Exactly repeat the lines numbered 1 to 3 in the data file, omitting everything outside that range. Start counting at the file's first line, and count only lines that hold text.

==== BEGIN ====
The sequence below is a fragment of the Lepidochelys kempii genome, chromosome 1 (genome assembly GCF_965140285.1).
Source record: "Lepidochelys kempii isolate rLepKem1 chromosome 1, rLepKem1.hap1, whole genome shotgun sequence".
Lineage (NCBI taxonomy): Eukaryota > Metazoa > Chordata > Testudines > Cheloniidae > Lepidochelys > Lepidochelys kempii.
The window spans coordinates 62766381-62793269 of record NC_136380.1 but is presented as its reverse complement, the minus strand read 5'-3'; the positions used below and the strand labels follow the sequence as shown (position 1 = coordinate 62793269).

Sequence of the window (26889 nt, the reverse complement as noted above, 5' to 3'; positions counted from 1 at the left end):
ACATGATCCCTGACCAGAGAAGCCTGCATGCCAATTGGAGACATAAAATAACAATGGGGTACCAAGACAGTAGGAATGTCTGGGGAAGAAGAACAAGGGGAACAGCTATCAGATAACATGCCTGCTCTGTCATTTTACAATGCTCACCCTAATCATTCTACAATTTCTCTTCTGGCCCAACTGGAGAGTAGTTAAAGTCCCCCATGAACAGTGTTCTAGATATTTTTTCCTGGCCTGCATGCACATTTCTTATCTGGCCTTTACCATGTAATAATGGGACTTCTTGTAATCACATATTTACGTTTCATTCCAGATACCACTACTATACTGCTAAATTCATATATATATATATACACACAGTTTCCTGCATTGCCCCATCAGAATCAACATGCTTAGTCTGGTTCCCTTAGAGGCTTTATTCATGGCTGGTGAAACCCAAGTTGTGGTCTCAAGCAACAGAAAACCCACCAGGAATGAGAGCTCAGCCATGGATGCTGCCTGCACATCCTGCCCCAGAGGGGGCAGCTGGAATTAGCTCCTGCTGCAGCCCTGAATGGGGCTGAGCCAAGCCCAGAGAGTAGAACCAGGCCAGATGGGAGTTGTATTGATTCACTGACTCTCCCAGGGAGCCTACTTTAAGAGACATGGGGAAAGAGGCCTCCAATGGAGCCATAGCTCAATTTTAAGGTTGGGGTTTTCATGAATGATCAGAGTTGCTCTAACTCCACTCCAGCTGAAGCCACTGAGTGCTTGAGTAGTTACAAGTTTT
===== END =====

The sequence below is a fragment of the Lepidochelys kempii genome, chromosome 1 (genome assembly GCF_965140285.1).
Source record: "Lepidochelys kempii isolate rLepKem1 chromosome 1, rLepKem1.hap1, whole genome shotgun sequence".
Lineage (NCBI taxonomy): Eukaryota > Metazoa > Chordata > Testudines > Cheloniidae > Lepidochelys > Lepidochelys kempii.